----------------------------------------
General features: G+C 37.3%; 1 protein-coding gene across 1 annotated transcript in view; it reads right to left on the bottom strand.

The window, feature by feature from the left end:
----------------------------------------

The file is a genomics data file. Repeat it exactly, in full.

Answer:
General features: G+C 37.3%; 1 protein-coding gene across 1 annotated transcript in view; it reads right to left on the bottom strand.

The window, feature by feature from the left end: